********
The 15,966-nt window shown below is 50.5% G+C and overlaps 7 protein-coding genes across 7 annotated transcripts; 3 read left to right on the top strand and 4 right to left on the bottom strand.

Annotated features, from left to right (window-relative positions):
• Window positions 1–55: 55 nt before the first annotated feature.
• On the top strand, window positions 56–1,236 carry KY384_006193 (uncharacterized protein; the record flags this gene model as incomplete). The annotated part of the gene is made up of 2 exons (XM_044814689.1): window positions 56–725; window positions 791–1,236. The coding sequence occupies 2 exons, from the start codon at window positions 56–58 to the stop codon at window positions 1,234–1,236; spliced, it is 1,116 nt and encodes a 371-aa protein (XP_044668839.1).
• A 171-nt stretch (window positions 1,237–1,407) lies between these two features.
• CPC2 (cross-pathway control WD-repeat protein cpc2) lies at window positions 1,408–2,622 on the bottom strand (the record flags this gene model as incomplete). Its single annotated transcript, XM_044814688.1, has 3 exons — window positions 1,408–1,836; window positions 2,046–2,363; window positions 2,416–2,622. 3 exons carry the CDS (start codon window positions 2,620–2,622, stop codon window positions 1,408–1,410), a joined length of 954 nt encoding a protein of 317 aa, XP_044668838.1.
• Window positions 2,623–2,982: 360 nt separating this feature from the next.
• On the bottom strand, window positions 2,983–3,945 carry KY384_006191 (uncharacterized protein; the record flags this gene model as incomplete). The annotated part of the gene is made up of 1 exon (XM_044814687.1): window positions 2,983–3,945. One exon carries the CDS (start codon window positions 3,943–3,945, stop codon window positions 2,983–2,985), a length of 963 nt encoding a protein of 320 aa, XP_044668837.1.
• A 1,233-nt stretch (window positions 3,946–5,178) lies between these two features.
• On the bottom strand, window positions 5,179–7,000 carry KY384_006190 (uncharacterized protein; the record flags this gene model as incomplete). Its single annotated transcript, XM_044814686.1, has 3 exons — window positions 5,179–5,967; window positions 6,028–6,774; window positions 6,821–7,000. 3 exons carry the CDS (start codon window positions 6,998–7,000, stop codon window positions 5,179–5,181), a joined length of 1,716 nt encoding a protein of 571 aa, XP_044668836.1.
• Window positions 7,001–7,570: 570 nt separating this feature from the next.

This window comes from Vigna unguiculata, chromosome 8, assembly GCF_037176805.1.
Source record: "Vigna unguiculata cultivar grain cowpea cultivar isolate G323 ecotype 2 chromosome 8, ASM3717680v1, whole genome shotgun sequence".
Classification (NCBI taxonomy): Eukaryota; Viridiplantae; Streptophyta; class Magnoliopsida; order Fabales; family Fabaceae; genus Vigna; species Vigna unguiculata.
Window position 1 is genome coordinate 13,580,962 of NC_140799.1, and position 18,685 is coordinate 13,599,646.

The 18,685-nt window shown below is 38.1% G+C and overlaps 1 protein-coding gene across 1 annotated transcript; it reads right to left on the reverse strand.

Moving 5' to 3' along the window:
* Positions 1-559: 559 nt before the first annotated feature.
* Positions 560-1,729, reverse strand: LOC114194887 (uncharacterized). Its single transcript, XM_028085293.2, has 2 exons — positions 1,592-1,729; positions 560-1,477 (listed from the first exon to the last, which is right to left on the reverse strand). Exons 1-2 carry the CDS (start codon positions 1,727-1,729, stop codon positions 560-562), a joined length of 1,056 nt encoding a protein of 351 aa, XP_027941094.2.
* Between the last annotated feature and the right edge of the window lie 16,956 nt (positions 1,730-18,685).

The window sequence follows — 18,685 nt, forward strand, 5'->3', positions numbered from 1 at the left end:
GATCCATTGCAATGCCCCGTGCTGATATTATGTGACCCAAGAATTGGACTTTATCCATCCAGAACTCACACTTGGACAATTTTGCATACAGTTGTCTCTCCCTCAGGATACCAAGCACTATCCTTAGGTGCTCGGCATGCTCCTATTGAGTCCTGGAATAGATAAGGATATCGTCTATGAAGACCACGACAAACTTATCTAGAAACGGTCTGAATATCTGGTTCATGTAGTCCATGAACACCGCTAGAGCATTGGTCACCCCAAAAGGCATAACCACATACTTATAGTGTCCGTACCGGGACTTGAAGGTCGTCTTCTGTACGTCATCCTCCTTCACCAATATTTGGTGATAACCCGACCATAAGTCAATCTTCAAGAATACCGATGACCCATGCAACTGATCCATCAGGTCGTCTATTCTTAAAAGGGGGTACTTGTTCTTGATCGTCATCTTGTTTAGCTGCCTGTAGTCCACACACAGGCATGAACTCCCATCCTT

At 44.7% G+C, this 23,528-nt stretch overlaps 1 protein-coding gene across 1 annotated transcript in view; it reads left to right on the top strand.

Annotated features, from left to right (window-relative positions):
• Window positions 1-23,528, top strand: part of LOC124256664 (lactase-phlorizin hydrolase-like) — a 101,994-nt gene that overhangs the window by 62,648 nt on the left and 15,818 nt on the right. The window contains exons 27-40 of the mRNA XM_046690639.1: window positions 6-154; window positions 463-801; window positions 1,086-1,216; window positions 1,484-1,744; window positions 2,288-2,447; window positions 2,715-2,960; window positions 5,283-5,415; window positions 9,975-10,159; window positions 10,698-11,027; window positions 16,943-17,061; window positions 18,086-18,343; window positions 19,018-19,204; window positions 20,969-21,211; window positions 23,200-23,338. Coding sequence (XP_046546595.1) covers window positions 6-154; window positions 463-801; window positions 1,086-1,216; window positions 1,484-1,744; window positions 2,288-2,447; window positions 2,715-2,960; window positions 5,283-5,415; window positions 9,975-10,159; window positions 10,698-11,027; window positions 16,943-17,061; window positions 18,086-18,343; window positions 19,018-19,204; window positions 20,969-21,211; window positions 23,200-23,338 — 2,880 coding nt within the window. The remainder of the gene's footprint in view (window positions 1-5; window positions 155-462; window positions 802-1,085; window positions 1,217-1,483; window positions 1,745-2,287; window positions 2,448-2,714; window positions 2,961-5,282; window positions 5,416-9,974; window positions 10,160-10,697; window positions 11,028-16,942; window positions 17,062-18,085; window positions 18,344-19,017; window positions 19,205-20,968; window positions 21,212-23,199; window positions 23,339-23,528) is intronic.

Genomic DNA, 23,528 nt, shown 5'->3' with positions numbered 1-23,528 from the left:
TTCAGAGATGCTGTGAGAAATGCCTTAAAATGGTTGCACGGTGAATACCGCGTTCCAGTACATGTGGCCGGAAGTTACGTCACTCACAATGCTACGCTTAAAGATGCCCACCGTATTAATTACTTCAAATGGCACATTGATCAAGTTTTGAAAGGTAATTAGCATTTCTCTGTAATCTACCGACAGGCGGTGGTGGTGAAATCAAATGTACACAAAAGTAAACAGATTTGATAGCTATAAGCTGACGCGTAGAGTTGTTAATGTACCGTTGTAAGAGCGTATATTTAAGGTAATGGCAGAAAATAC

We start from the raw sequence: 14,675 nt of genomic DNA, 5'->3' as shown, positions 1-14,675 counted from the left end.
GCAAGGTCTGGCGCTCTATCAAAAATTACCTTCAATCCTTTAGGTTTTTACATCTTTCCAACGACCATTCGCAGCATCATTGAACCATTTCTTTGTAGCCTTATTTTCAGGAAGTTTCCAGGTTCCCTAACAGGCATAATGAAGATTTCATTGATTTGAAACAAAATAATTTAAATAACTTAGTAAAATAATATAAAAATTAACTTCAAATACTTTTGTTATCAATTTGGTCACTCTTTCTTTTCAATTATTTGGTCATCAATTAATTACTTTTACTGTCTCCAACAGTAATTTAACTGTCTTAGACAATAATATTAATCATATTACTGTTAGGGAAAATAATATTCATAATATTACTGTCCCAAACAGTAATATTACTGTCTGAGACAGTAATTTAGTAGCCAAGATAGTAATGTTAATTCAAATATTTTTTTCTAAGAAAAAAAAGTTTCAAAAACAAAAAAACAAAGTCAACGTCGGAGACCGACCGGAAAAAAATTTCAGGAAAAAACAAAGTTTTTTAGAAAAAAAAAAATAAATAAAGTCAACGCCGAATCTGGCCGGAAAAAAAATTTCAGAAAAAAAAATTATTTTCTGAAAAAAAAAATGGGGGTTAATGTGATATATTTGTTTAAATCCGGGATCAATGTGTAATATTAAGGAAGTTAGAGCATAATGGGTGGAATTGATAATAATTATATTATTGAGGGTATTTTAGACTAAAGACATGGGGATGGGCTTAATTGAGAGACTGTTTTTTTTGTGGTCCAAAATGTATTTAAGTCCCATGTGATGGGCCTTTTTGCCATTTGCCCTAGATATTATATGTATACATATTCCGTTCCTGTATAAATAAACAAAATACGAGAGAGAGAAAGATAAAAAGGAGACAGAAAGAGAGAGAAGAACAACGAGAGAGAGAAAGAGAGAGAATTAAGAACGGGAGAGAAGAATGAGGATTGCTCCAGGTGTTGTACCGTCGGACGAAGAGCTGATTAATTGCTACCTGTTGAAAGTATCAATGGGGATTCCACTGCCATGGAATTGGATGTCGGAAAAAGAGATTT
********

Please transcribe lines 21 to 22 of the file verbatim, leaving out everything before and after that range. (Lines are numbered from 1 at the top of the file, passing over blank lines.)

The window sequence follows — 18,685 nt, forward strand, 5'->3', positions numbered from 1 at the left end:
GATCCATTGCAATGCCCCGTGCTGATATTATGTGACCCAAGAATTGGACTTTATCCATCCAGAACTCACACTTGGACAATTTTGCATACAGTTGTCTCTCCCTCAGGATACCAAGCACTATCCTTAGGTGCTCGGCATGCTCCTATTGAGTCCTGGAATAGATAAGGATATCGTCTATGAAGACCACGACAAACTTATCTAGAAACGGTCTGAATATCTGGTTCATGTAGTCCATGAACACCGCTAGAGCATTGGTCACCCCAAAAGGCATAACCACATACTTATAGTGTCCGTACCGGGACTTGAAGGTCGTCTTCTGTACGTCATCCTCCTTCACCAATATTTGGTGATAACCCGACCATAAGTCAATCTTCAAGAATACCGATGACCCATGCAACTGATCCATCAGGTCGTCTATTCTTAAAAGGGGGTACTTGTTCTTGATCGTCATCTTGTTTAGCTGCCTGTAGTCCACACACAGGCATGAACTCCCATCCTT